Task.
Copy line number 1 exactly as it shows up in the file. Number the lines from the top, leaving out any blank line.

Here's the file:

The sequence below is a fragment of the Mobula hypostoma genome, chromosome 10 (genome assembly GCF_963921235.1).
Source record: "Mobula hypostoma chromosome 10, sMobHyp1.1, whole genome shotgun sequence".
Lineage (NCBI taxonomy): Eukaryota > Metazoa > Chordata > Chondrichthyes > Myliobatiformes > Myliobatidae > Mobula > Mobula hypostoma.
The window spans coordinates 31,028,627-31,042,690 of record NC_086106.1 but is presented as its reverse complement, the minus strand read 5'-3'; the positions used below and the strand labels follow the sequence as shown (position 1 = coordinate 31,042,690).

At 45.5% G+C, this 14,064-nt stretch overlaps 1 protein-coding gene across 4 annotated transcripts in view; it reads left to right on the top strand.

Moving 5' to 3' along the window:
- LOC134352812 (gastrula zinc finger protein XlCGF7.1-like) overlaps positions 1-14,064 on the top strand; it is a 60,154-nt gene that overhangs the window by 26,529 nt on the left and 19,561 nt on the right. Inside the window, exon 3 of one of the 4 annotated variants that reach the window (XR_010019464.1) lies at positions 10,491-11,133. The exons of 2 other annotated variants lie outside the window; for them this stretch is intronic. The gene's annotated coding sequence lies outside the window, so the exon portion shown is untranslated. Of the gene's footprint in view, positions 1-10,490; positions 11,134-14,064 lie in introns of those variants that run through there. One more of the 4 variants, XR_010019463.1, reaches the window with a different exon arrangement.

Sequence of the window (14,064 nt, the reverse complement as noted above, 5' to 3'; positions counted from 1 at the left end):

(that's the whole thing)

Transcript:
The sequence below is a fragment of the Mobula hypostoma genome, chromosome 10 (genome assembly GCF_963921235.1).